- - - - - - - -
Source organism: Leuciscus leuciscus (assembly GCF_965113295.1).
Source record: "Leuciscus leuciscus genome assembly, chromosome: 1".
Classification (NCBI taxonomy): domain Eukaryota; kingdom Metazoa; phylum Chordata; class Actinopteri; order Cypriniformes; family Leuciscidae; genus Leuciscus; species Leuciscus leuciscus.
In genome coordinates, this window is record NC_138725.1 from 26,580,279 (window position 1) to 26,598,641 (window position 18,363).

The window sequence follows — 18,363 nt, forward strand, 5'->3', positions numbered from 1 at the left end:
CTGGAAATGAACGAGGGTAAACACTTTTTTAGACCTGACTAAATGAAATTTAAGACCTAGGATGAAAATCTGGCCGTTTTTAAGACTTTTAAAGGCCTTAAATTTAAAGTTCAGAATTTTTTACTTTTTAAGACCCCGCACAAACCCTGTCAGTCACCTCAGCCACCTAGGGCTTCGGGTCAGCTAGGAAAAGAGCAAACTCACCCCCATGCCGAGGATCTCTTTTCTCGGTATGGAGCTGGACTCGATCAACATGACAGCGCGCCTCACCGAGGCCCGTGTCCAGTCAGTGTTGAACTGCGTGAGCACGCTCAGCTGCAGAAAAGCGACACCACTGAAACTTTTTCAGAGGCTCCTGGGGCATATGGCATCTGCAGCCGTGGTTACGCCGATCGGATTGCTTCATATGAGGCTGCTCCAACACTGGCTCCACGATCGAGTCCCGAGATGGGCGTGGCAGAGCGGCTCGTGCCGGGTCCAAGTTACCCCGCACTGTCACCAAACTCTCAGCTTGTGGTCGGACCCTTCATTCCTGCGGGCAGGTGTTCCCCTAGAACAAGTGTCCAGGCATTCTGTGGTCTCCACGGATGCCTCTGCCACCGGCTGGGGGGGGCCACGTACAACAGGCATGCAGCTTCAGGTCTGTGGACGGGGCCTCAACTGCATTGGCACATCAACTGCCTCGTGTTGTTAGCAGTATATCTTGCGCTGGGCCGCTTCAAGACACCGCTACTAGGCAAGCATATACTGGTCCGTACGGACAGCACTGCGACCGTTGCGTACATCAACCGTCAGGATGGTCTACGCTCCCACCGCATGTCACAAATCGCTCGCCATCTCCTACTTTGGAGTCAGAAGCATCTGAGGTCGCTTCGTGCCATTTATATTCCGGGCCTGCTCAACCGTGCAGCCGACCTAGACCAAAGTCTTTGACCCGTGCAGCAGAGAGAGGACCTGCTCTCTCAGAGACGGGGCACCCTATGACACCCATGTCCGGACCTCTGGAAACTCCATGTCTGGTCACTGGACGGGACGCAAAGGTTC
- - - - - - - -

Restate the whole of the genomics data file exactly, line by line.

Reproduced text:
Source organism: Leuciscus leuciscus (assembly GCF_965113295.1).
Source record: "Leuciscus leuciscus genome assembly, chromosome: 1".
Classification (NCBI taxonomy): domain Eukaryota; kingdom Metazoa; phylum Chordata; class Actinopteri; order Cypriniformes; family Leuciscidae; genus Leuciscus; species Leuciscus leuciscus.
In genome coordinates, this window is record NC_138725.1 from 26,580,279 (window position 1) to 26,598,641 (window position 18,363).

The window sequence follows — 18,363 nt, forward strand, 5'->3', positions numbered from 1 at the left end:
CTGGAAATGAACGAGGGTAAACACTTTTTTAGACCTGACTAAATGAAATTTAAGACCTAGGATGAAAATCTGGCCGTTTTTAAGACTTTTAAAGGCCTTAAATTTAAAGTTCAGAATTTTTTACTTTTTAAGACCCCGCACAAACCCTGTCAGTCACCTCAGCCACCTAGGGCTTCGGGTCAGCTAGGAAAAGAGCAAACTCACCCCCATGCCGAGGATCTCTTTTCTCGGTATGGAGCTGGACTCGATCAACATGACAGCGCGCCTCACCGAGGCCCGTGTCCAGTCAGTGTTGAACTGCGTGAGCACGCTCAGCTGCAGAAAAGCGACACCACTGAAACTTTTTCAGAGGCTCCTGGGGCATATGGCATCTGCAGCCGTGGTTACGCCGATCGGATTGCTTCATATGAGGCTGCTCCAACACTGGCTCCACGATCGAGTCCCGAGATGGGCGTGGCAGAGCGGCTCGTGCCGGGTCCAAGTTACCCCGCACTGTCACCAAACTCTCAGCTTGTGGTCGGACCCTTCATTCCTGCGGGCAGGTGTTCCCCTAGAACAAGTGTCCAGGCATTCTGTGGTCTCCACGGATGCCTCTGCCACCGGCTGGGGGGGGCCACGTACAACAGGCATGCAGCTTCAGGTCTGTGGACGGGGCCTCAACTGCATTGGCACATCAACTGCCTCGTGTTGTTAGCAGTATATCTTGCGCTGGGCCGCTTCAAGACACCGCTACTAGGCAAGCATATACTGGTCCGTACGGACAGCACTGCGACCGTTGCGTACATCAACCGTCAGGATGGTCTACGCTCCCACCGCATGTCACAAATCGCTCGCCATCTCCTACTTTGGAGTCAGAAGCATCTGAGGTCGCTTCGTGCCATTTATATTCCGGGCCTGCTCAACCGTGCAGCCGACCTAGACCAAAGTCTTTGACCCGTGCAGCAGAGAGAGGACCTGCTCTCTCAGAGACGGGGCACCCTATGACACCCATGTCCGGACCTCTGGAAACTCCATGTCTGGTCACTGGACGGGACGCAAAGGTTC